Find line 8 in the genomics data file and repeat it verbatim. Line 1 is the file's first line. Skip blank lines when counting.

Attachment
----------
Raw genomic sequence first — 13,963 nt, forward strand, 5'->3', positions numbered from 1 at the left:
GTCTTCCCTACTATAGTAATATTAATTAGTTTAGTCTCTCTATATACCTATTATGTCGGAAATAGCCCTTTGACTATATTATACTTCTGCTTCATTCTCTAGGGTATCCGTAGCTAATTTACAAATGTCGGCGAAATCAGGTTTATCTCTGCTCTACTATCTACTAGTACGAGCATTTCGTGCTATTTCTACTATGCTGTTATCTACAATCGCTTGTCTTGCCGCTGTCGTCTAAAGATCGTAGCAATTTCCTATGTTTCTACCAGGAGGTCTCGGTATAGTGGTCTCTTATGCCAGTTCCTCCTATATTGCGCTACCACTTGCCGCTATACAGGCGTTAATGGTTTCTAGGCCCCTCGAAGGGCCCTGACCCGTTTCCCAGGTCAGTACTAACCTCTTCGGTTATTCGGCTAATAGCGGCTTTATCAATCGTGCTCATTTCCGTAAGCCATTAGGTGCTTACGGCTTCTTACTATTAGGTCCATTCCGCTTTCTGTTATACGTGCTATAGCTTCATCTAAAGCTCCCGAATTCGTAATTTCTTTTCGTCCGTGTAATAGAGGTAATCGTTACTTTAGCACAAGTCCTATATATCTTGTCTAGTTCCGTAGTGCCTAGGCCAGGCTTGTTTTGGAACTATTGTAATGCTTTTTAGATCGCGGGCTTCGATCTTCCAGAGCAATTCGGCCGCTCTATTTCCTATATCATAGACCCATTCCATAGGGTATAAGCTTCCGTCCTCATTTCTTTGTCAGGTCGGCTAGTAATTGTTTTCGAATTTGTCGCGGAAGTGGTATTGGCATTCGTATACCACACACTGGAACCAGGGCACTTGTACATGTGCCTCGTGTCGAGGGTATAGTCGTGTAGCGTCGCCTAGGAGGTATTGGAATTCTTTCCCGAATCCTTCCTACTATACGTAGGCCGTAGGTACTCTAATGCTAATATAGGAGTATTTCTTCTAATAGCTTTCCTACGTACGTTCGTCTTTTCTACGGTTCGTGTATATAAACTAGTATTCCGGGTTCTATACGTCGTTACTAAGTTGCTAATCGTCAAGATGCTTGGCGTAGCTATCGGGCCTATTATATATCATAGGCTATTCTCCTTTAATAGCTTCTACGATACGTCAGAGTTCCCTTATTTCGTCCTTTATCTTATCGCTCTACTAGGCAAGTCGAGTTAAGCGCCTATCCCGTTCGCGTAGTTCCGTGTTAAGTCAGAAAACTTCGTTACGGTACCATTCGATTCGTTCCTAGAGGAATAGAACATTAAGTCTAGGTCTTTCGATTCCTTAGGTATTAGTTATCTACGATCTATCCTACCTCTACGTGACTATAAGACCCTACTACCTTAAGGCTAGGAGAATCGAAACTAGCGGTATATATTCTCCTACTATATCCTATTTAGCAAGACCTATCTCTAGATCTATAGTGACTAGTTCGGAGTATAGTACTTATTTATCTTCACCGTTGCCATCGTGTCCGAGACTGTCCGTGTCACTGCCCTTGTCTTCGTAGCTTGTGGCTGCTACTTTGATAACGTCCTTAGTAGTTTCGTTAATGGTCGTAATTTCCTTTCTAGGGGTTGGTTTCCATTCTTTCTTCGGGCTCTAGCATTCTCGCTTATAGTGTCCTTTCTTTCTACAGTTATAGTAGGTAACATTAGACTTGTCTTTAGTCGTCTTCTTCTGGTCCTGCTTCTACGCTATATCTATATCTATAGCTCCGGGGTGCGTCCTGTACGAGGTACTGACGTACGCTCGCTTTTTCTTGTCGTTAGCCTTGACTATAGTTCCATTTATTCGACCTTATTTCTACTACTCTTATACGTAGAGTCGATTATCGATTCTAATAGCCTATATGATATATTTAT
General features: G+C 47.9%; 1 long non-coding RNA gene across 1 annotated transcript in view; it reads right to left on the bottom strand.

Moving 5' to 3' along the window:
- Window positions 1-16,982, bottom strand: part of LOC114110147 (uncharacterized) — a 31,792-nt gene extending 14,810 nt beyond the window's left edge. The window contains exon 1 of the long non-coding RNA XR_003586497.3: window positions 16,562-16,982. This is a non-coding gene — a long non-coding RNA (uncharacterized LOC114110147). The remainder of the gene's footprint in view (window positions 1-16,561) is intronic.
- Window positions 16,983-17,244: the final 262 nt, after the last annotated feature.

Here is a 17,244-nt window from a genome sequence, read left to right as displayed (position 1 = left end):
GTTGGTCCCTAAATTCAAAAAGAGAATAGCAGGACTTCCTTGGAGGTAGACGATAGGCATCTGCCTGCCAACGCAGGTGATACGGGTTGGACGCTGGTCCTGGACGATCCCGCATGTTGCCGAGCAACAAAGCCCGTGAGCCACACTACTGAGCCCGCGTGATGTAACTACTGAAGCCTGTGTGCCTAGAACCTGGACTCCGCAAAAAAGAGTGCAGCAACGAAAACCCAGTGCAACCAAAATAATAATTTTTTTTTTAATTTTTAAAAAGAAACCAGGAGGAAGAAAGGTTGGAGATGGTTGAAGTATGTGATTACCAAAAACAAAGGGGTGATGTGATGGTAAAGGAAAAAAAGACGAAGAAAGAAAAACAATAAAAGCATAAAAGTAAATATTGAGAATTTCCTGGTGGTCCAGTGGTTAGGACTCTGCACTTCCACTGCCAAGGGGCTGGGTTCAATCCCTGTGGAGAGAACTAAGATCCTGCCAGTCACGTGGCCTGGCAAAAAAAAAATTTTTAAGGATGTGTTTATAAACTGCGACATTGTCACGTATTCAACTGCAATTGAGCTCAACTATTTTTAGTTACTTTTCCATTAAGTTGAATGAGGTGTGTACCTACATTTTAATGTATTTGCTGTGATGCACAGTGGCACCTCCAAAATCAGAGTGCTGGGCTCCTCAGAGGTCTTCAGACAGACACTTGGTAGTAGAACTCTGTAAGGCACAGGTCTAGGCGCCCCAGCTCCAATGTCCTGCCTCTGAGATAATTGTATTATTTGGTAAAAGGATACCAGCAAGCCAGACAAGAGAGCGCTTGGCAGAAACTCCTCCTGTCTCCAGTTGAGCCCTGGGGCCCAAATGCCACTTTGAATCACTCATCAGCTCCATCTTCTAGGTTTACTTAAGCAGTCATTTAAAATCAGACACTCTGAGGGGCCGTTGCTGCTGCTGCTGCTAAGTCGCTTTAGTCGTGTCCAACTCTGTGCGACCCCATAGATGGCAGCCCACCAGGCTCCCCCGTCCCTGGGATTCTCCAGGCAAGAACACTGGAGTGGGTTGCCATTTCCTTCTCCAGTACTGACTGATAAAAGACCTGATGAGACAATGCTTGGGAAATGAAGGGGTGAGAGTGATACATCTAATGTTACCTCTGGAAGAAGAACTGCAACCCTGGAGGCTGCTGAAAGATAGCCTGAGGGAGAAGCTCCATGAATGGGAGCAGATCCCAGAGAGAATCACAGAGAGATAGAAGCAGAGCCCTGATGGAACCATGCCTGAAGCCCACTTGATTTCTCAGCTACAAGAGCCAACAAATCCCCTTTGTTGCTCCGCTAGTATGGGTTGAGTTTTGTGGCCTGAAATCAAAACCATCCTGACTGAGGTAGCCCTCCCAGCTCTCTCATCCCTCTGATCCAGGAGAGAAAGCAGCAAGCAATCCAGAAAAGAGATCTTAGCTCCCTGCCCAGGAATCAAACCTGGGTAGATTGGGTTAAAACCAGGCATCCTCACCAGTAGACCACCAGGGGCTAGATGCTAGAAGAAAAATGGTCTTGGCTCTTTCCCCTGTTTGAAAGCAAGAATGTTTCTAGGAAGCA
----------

GTTGGTCCCTAAATTCAAAAAGAGAATAGCAGGACTTCCTTGGAGGTAGACGATAGGCATCTGCCTGCCAACGCAGGTGATACGGGTTGGACGCTGGTCCTGGACGATCCCGCATGTTGCCGAGCAACAAAGCCCGTGAGCCACACTACTGAGCCCGCGTGATGTAACTACTGAAGCCTGTGTGCCTAGAACCTGGACTCCGCAAAAAAGAGTGCAGCAACGAAAACCCAGTGCAACCAAAATAATAATTTTTTTTTTAATTTTTAAAAAGAAACCAGGAGGAAGAAAGGTTGGAGATGGTTGAAGTATGTGATTACCAAAAACAAAGGGGTGATGTGATGGTAAAGGAAAAAAAGACGAAGAAAGAAAAACAATAAAAGCATAAAAGTAAATATTGAGAATTTCCTGGTGGTCCAGTGGTTAGGACTCTGCACTTCCACTGCCAAGGGGCTGGGTTCAATCCCTGTGGAGAGAACTAAGATCCTGCCAGTCACGTGGCCTGGCAAAAAAAAAATTTTTAAGGATGTGTTTATAAACTGCGACATTGTCACGTATTCAACTGCAATTGAGCTCAACTATTTTTAGTTACTTTTCCATTAAGTTGAATGAGGTGTGTACCTACATTTTAATGTATTTGCTGTGATGCACAGTGGCACCTCCAAAATCAGAGTGCTGGGCTCCTCAGAGGTCTTCAGACAGACACTTGGTAGTAGAACTCTGTAAGGCACAGGTCTAGGCGCCCCAGCTCCAATGTCCTGCCTCTGAGATAATTGTATTATTTGGTAAAAGGATACCAGCAAGCCAGACAAGAGAGCGCTTGGCAGAAACTCCTCCTGTCTCCAGTTGAGCCCTGGGGCCCAAATGCCACTTTGAATCACTCATCAGCTCCATCTTCTAGGTTTACTTAAGCAGTCATTTAAAATCAGACACTCTGAGGGGCCGTTGCTGCTGCTGCTGCTAAGTCGCTTTAGTCGTGTCCAACTCTGTGCGACCCCATAGATGGCAGCCCACCAGGCTCCCCCGTCCCTGGGATTCTCCAGGCAAGAACACTGGAGTGGGTTGCCATTTCCTTCTCCAGTACTGACTGATAAAAGACCTGATGAGACAATGCTTGGGAAATGAAGGGGTGAGAGTGATACATCTAATGTTACCTCTGGAAGAAGAACTGCAACCCTGGAGGCTGCTGAAAGATAGCCTGAGGGAGAAGCTCCATGAATGGGAGCAGATCCCAGAGAGAATCACAGAGAGATAGAAGCAGAGCCCTGATGGAACCATGCCTGAAGCCCACTTGATTTCTCAGCTACAAGAGCCAACAAATCCCCTTTGTTGCTCCGCTAGTATGGGTTGAGTTTTGTGGCCTGAAATCAAAACCATCCTGACTGAGGTAGCCCTCCCAGCTCTCTCATCCCTCTGATCCAGGAGAGAAAGCAGCAAGCAATCCAGAAAAGAGATCTTAGCTCCCTGCCCAGGAATCAAACCTGGGTAGATTGGGTTAAAACCAGGCATCCTCACCAGTAGACCACCAGGGGCTAGATGCTAGAAGAAAAATGGTCTTGGCTCTTTCCCCTGTTTGAAAGCAAGAATGTTTCTAGGAAGCA